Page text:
This is a quite exceptional book, a lively and approachable treatment of an important field of mathematics given in a masterly style. Assuming only a school background, the authors develop locally Euclidean geometries, going as far as the modular space of structures on the torus, treated in terms of Lobachevsky's non-Euclidean geometry. Each section is carefully motivated by discussion of the physical and general scientific implications of the mathematical argument, and its place in the history of mathematics and philosophy. The book is expected to find a place alongside classics such as Hilbert and Cohn-Vossen's "Geometry and the imagination" and Weyl's "Symmetry".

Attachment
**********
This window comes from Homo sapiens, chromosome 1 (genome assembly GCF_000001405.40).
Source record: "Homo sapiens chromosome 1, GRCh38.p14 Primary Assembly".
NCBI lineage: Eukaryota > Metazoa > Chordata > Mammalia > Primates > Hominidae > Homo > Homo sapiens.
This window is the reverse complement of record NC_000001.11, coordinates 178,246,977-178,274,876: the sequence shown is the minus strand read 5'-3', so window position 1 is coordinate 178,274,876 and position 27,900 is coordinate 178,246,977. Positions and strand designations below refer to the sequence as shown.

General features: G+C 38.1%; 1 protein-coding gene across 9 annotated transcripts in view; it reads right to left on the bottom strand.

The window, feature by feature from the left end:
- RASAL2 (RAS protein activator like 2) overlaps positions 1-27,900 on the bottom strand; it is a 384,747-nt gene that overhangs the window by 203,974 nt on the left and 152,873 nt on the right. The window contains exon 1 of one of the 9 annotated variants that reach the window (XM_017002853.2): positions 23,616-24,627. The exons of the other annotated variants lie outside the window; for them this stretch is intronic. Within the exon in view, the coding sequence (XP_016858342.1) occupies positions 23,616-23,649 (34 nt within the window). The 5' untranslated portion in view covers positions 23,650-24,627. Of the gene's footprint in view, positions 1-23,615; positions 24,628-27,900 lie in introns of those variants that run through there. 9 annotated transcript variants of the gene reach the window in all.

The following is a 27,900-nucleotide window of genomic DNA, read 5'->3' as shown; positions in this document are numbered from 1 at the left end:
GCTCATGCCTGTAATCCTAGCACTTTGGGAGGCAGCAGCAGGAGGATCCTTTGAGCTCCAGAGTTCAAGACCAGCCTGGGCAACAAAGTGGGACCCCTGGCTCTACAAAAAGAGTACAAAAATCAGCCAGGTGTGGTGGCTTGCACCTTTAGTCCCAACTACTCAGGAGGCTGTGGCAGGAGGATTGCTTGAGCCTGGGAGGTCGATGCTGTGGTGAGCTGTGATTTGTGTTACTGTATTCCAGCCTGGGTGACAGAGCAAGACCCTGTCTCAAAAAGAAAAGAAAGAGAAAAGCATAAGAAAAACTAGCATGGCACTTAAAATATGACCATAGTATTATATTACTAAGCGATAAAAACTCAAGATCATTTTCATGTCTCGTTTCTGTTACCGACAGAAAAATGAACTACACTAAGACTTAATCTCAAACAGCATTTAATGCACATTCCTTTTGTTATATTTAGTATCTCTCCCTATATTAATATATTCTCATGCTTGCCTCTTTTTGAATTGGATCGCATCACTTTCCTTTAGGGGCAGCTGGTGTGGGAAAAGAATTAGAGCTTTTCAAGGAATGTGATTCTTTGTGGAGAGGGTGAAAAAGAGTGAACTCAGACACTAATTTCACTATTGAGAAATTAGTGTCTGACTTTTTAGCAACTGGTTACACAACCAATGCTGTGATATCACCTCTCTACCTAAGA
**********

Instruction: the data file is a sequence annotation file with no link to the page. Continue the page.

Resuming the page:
I. Forming geometrical intuition; statement of the main problem.- 1. Formulating the problem.- 2. Spherical geometry.- 3. Geometry on a cylinder.- 3.1. First acquaintance.- 3.2. How to measure distances.- 3.3. The study of geometry on a cylinder.- 4. A world in which right and left are indistinguishable.- 5. A bounded world.- 5.1. Description of the geometry.- 5.2. Lines on the torus.- 5.3. Some applications.- 6. What does it mean to specify a geometry?.- 6.1. The definition of a geometry.- 6.2. Superposing geometries.- II. The theory of 2-dimensional locally Euclidean geometries.- 7. Locally Euclidean geometries and uniformly discontinuous groups of motions of the plane.- 7.1. Definition of equivalence by means of motions.- 7.2. The geometry corresponding to a uniformly discontinuous group.- 8. Classification of all uniformly discontinuous groups of motions of the plane.- 8.1. Motions of the plane.- 8.2. Classification: generalities and groups of Type I and II.- 8.3. Classification: groups of Type III.- 9. A new geometry.- 10. Classification of all 2-dimensional locally Euclidean geometries.- 10.1. Constructions in an arbitrary geometry.- 10.2. Coverings.- 10.3. Construction of the covering.- 10.4. Construction of the group.- 10.5. Conclusion of the proof of Theorem 1.- III. Generalisations and applications.- 11. 3-dimensional locally Euclidean geometries.- 11.1. Motions of 3-space.- 11.2. Uniformly discontinuous groups in 3-space: generalities.- 11.3. Uniformly discontinuous groups in 3-space: classification.- 11.4. Orientability of the geometries.- 12. Crystallographic groups and discrete groups.- 12.1. Symmetry groups.- 12.2. Crystals and crystallographic groups.- 12.3. Crystallographic groups and geometries: discrete groups.- 12.4. A typical example: the geometry of the rectangle.- 12.5. Classification of all locally Cn or Dn geometries.- 12.6. On the proof of Theorems 1 and 2.- 12.7. Crystals and their molecules.- IV. Geometries on the torus, complex numbers and Lobachevsky geometry.- 13. Similarity of geometries.- 13.1. When are two geometries defined by uniformly discontinuous groups the same?.- 13.2. Similarity of geometries.- 14. Geometries on the torus.- 14.1. Geometries on the torus and the modular figure.- 14.2. When do two pairs of vectors generate the same lattice?.- 14.3. Application to number theory.- 15. The algebra of similarities: complex numbers.- 15.1. The geometrical definition of complex numbers.- 15.2. Similarity of lattices and the modular group.- 16. Lobachevsky geometry.- 16.1. 'Motions'.- 16.2. 'Lines'.- 16.3. Distance.- 16.4. Construction of the geometry concluded.- 17. The Lobachevsky plane, the modular group, the modular figure and geometries on the torus.- 17.1. Discreteness of the modular group.- 17.2. The set of all geometries on the torus.- Historical remarks.- List of notation.- Additional Literature.